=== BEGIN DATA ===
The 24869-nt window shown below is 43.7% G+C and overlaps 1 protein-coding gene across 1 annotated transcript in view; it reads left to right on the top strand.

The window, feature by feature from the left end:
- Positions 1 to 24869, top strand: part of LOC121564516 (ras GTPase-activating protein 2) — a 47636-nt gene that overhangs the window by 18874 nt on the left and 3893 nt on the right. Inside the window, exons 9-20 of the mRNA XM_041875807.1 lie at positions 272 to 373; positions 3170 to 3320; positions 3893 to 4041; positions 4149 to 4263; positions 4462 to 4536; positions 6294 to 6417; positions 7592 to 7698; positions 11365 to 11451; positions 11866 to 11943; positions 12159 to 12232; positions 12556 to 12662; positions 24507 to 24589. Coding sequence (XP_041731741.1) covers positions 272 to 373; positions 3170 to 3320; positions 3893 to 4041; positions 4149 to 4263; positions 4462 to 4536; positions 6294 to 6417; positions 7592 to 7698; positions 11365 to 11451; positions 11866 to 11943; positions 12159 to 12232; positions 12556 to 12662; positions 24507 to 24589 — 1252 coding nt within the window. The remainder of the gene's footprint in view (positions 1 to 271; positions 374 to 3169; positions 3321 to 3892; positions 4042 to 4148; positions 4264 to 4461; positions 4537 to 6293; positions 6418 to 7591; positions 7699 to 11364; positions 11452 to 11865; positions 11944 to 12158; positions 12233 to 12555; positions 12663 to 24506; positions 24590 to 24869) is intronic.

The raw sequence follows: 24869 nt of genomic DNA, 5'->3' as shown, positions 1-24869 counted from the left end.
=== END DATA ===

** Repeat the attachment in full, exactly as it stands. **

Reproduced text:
The 24869-nt window shown below is 43.7% G+C and overlaps 1 protein-coding gene across 1 annotated transcript in view; it reads left to right on the top strand.

The window, feature by feature from the left end:
- Positions 1 to 24869, top strand: part of LOC121564516 (ras GTPase-activating protein 2) — a 47636-nt gene that overhangs the window by 18874 nt on the left and 3893 nt on the right. Inside the window, exons 9-20 of the mRNA XM_041875807.1 lie at positions 272 to 373; positions 3170 to 3320; positions 3893 to 4041; positions 4149 to 4263; positions 4462 to 4536; positions 6294 to 6417; positions 7592 to 7698; positions 11365 to 11451; positions 11866 to 11943; positions 12159 to 12232; positions 12556 to 12662; positions 24507 to 24589. Coding sequence (XP_041731741.1) covers positions 272 to 373; positions 3170 to 3320; positions 3893 to 4041; positions 4149 to 4263; positions 4462 to 4536; positions 6294 to 6417; positions 7592 to 7698; positions 11365 to 11451; positions 11866 to 11943; positions 12159 to 12232; positions 12556 to 12662; positions 24507 to 24589 — 1252 coding nt within the window. The remainder of the gene's footprint in view (positions 1 to 271; positions 374 to 3169; positions 3321 to 3892; positions 4042 to 4148; positions 4264 to 4461; positions 4537 to 6293; positions 6418 to 7591; positions 7699 to 11364; positions 11452 to 11865; positions 11944 to 12158; positions 12233 to 12555; positions 12663 to 24506; positions 24590 to 24869) is intronic.

The raw sequence follows: 24869 nt of genomic DNA, 5'->3' as shown, positions 1-24869 counted from the left end.